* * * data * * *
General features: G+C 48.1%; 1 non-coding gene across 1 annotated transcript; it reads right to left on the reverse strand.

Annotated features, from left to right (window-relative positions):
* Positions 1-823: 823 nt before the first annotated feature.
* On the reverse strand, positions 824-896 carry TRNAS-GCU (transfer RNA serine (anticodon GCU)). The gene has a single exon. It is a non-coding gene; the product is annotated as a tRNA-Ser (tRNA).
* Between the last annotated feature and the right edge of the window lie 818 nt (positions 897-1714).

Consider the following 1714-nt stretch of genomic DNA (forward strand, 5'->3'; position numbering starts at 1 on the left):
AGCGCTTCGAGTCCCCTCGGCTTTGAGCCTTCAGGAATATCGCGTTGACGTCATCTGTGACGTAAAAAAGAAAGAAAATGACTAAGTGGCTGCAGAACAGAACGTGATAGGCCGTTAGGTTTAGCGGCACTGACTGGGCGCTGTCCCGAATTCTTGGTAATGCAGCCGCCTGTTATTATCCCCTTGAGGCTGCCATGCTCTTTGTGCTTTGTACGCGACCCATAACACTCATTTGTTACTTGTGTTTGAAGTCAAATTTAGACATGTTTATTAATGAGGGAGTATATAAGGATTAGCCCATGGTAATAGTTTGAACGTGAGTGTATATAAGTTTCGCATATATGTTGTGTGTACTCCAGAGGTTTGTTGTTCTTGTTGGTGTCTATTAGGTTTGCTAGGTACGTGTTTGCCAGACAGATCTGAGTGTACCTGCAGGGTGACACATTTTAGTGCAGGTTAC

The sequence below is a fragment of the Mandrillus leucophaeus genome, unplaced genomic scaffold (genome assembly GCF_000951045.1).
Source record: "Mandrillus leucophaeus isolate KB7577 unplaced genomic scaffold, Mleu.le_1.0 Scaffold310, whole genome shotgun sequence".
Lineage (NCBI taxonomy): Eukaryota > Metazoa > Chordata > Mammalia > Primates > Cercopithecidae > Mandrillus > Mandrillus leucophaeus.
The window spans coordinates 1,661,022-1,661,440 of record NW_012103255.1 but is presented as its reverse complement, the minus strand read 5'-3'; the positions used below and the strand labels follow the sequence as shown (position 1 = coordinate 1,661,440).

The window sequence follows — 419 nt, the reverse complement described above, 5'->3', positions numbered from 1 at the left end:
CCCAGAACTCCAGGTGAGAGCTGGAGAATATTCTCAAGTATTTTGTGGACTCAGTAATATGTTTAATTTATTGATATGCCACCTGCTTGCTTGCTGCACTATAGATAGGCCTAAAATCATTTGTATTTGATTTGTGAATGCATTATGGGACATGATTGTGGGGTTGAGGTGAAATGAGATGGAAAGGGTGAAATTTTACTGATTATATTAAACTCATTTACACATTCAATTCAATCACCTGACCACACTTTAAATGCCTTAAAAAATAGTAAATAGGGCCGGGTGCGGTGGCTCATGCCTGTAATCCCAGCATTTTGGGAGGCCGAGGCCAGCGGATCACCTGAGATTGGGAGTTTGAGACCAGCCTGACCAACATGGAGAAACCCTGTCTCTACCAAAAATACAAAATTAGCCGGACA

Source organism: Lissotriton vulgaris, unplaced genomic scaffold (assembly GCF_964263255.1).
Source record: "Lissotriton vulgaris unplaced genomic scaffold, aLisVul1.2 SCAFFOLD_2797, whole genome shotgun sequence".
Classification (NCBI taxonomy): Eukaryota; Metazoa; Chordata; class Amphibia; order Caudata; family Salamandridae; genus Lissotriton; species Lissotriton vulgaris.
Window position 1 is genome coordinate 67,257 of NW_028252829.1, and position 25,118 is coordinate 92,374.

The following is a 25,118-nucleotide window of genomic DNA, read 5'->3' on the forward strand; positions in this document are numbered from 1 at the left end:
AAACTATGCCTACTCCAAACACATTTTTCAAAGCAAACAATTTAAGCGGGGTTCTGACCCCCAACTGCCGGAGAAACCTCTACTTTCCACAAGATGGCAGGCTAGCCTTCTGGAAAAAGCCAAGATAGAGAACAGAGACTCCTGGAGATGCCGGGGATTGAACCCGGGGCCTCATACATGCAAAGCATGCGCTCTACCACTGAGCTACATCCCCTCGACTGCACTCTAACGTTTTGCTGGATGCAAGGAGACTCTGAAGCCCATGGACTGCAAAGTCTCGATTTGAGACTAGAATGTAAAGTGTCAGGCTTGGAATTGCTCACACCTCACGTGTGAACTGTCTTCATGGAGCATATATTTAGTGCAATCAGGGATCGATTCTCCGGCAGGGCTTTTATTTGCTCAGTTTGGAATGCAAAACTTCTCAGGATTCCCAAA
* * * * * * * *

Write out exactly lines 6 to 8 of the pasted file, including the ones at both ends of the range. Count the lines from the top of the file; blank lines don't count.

Consider the following 1714-nt stretch of genomic DNA (forward strand, 5'->3'; position numbering starts at 1 on the left):
AGCGCTTCGAGTCCCCTCGGCTTTGAGCCTTCAGGAATATCGCGTTGACGTCATCTGTGACGTAAAAAAGAAAGAAAATGACTAAGTGGCTGCAGAACAGAACGTGATAGGCCGTTAGGTTTAGCGGCACTGACTGGGCGCTGTCCCGAATTCTTGGTAATGCAGCCGCCTGTTATTATCCCCTTGAGGCTGCCATGCTCTTTGTGCTTTGTACGCGACCCATAACACTCATTTGTTACTTGTGTTTGAAGTCAAATTTAGACATGTTTATTAATGAGGGAGTATATAAGGATTAGCCCATGGTAATAGTTTGAACGTGAGTGTATATAAGTTTCGCATATATGTTGTGTGTACTCCAGAGGTTTGTTGTTCTTGTTGGTGTCTATTAGGTTTGCTAGGTACGTGTTTGCCAGACAGATCTGAGTGTACCTGCAGGGTGACACATTTTAGTGCAGGTTAC

The sequence below is a fragment of the Mandrillus leucophaeus genome, unplaced genomic scaffold (genome assembly GCF_000951045.1).